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With debates, remembering a smile while going for jugular

The Baltimore Sun

Maryland Democrats have gleefully urged voters to watch rebroadcasts of Saturday's gubernatorial debates, saying Gov. Robert L. Ehrlich Jr. transformed into "angry Bob" before the cameras as he gesticulated his way through two clashes with Baltimore Mayor Martin O'Malley.

Republicans haven't been so aggressive in promoting the debates, which were broadcast last night and Saturday but are available online and will be aired again on cable. But they say they're confident that the Republican governor came out the victor -- and that O'Malley wasn't so anger-free himself.

Analyzing the facial expressions, paper shuffling, vocal tone and posture of the two major candidates for governor has turned into a political Rorschach test, with partisans on both sides claiming with equal fervor that their candidate came off as statesmanlike and his opponent as angry, bitter and defensive.

"It was like Ali-Frazier. It was like the Thrilla in Manila," said Zach Messitte, director of the Center for the Study of Democracy at St. Mary's College. "There was good animosity between them in the sense that you could tell there was tension and drama."

According to WBAL-TV and Maryland Public Television, which aired one of the debates live Saturday night, about 120,000 households watched statewide. When WBAL rebroadcast that debate at 11:55 p.m. Sunday, another 50,000 households tuned in.

Ratings aren't yet available for the other debate, which was taped Saturday and broadcast last night on WJZ-TV and MPT.

The Maryland Democratic Party tried to make sure the ratings were high. It sent e-mails yesterday urging as many people as possible to watch O'Malley's "victorious performances."

The Saturday night debate is available at, and last night's debate can be seen at

"As nervous hands shuffled across a debate desk covered with scraps of paper, an angry and petulant Bob Ehrlich couldn't hide his frustration," the Democratic Party said in an e-mail.

But anger, it seems, is in the eye of the beholder. Richard Vatz, a professor of political rhetoric at Towson University who is a longtime friend of the governor's, saw a "bitter" and "nasty" O'Malley.

"I thought that Martin O'Malley has a real anger problem," Vatz said. "He always sounds like he's about to explode."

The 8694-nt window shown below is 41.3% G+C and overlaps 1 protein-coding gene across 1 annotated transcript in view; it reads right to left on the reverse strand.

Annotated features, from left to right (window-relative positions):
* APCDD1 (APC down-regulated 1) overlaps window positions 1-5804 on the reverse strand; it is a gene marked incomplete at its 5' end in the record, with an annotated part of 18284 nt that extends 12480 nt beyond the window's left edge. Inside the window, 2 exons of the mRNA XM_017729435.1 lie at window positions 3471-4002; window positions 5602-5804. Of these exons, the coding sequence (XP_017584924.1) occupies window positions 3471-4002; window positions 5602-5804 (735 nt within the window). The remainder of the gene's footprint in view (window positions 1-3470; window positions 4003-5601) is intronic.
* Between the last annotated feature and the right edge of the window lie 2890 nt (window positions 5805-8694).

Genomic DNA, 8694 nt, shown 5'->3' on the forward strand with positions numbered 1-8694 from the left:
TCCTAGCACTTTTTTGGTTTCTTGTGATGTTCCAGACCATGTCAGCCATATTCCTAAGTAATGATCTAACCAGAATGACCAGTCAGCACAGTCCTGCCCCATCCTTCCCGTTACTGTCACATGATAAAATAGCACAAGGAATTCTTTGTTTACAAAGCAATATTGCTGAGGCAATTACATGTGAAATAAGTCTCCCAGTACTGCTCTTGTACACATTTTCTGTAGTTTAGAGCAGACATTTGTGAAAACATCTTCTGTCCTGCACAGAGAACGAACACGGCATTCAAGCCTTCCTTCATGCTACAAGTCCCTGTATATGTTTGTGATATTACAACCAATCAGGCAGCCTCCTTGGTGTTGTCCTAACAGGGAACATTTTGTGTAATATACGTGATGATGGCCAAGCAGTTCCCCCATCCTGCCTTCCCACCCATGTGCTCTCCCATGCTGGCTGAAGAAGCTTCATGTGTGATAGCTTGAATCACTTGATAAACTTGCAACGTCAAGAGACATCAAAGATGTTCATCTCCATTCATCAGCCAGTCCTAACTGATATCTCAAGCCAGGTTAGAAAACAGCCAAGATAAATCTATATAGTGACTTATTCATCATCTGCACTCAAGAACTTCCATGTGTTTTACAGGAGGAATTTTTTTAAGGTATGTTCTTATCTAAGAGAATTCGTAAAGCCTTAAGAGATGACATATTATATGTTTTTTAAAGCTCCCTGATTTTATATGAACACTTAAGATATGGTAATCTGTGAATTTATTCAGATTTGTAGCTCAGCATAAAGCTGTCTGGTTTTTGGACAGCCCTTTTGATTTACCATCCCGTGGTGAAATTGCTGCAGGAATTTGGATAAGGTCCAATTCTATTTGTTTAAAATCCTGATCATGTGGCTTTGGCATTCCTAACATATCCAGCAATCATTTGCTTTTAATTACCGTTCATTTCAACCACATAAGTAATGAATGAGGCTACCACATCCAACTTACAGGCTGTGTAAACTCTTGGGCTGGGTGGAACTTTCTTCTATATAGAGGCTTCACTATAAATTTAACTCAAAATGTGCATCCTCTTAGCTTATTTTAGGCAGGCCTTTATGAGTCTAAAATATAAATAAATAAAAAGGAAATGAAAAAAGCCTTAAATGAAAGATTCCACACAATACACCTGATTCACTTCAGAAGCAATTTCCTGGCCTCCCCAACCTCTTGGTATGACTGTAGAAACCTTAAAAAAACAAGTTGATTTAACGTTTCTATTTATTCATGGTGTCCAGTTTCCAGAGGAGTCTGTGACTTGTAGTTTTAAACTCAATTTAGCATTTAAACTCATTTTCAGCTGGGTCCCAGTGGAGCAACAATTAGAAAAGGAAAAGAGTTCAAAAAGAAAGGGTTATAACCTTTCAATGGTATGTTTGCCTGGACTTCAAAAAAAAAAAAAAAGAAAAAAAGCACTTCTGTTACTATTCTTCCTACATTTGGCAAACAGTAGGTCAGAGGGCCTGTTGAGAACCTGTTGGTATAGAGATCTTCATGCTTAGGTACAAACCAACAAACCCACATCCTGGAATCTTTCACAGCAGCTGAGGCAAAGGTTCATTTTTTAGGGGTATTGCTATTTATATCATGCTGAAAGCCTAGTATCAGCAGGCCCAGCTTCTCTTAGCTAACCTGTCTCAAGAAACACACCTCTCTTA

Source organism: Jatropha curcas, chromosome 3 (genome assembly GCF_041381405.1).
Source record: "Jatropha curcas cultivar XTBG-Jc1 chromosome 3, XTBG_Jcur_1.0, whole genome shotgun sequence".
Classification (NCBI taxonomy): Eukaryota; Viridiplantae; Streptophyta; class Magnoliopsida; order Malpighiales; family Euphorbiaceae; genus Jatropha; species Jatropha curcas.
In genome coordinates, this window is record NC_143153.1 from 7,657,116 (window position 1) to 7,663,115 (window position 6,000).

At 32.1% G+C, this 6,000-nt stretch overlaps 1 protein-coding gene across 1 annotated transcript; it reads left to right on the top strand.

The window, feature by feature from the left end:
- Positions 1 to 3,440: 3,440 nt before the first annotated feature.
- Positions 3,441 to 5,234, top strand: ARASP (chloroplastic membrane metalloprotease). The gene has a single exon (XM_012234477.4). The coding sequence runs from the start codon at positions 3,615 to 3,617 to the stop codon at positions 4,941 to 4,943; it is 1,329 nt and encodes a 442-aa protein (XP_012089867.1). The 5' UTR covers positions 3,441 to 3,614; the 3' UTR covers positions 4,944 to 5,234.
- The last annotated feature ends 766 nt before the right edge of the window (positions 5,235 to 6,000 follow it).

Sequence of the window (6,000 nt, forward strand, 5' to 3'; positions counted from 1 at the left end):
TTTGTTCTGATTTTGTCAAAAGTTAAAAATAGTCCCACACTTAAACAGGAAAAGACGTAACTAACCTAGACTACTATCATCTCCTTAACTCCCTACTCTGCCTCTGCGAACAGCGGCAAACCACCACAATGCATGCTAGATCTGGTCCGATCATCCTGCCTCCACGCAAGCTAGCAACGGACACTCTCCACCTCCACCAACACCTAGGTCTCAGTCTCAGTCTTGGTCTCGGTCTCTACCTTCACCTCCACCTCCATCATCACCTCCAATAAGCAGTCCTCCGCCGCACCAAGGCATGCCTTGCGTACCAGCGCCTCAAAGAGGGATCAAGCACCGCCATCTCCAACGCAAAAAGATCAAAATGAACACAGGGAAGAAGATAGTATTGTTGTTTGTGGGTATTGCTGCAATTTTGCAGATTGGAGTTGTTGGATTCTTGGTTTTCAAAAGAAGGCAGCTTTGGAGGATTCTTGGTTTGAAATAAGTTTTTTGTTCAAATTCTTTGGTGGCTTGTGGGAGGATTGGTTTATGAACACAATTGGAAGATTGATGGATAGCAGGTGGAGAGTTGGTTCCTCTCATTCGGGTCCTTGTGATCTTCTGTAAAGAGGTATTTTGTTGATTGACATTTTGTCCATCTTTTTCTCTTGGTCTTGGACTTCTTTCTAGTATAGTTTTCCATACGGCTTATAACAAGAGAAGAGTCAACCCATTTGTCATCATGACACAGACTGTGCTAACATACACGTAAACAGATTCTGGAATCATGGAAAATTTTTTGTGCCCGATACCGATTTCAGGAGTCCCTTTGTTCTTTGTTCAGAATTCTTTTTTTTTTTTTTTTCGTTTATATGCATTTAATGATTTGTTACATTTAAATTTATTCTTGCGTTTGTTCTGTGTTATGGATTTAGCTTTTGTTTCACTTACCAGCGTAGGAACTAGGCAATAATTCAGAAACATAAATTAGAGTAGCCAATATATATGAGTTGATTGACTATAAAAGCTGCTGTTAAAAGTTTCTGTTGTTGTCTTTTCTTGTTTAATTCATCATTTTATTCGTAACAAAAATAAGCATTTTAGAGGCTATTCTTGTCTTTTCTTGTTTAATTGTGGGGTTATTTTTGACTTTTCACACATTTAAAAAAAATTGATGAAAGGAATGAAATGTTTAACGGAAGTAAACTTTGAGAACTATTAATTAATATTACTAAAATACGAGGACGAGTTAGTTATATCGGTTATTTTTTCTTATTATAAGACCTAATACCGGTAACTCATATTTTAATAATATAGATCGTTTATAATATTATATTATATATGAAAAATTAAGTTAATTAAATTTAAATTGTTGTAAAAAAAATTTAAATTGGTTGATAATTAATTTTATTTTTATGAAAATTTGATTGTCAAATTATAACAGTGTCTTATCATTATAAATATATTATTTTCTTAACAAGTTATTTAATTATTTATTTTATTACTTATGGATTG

In the debate broadcast last night -- which actually took place first -- Ehrlich often propped his chin on his fist and scowled while O'Malley spoke. But O'Malley tended to scrunch his forehead into a stern expression when he talked about his opponent.

In the debate that was broadcast Saturday, Ehrlich began by frowning while he was introduced, and he often gestured broadly with crooked fingers or clenched fists. O'Malley appeared generally calmer in the second debate, but he did try several times to interject comments while Ehrlich was speaking, leading the governor to complain, "That's my time, mayor."

Despite the Democrats' claims of victory, Ehrlich said yesterday that he was extremely pleased with how he performed. As he sees it, he was able to display for voters exactly the contrast he wanted to.

"A whiner versus a leader," Ehrlich said.

(You can guess which, in his opinion, is which.)

O'Malley said yesterday that people who watch the debate will come away with an idea of a "clear contrast."

"One who sees the whole world as us versus them and one who believes we're all in this together and we have a responsibility to advance the common good."

(Bonus points if you can tell which one he thinks is which.)

Both Vatz and Messitte said the debates showed both candidates in command of issues and able to articulate their positions on various topics. But they did so in very different ways.

Ehrlich had not prepared a single word of his opening or closing statements, he said.

"That's the only way I know how to present myself," Ehrlich said. "I just speak from the gut. That's the way it is."

O'Malley, by contrast, delivered polished opening and closing statements. Rather than using jargon, he tended to do what Ehrlich calls "channeling Kennedy," wrapping his ideas in lofty rhetoric instead of the nitty-gritty of policy.

The mayor said his approach to the debate is the same as his approach to governing.

"I believe that government should work, which is why I take a tremendous interest in it and work very hard to understand the things that are working and the things that aren't working. Bob Ehrlich doesn't believe that government works, so that's why he walked into the debate the way he did," O'Malley said.

Rusty McCrady, the coach of the Walter Johnson High School debate team, which has won the Montgomery County championship 11 of the past 14 years, said neither style was inherently better. Both candidates showed they knew how to present themselves and display their charisma on television, he said.

If he had been coaching them, McCrady said, he would have advised them to start by establishing a positive image for themselves and then attack.

"Go for the jugular," he said. "Find the one flaw you know you can exploit and expose it. I would make sure at the end of the debate, people know why someone would like you and make sure they leave with one strong reason to dislike your opponent."

And how did they do?

"I think they did a really good job of attacking," he said. "I don't know if they did as well on the positive side."

Sun reporter Doug Donovan contributed to this article.

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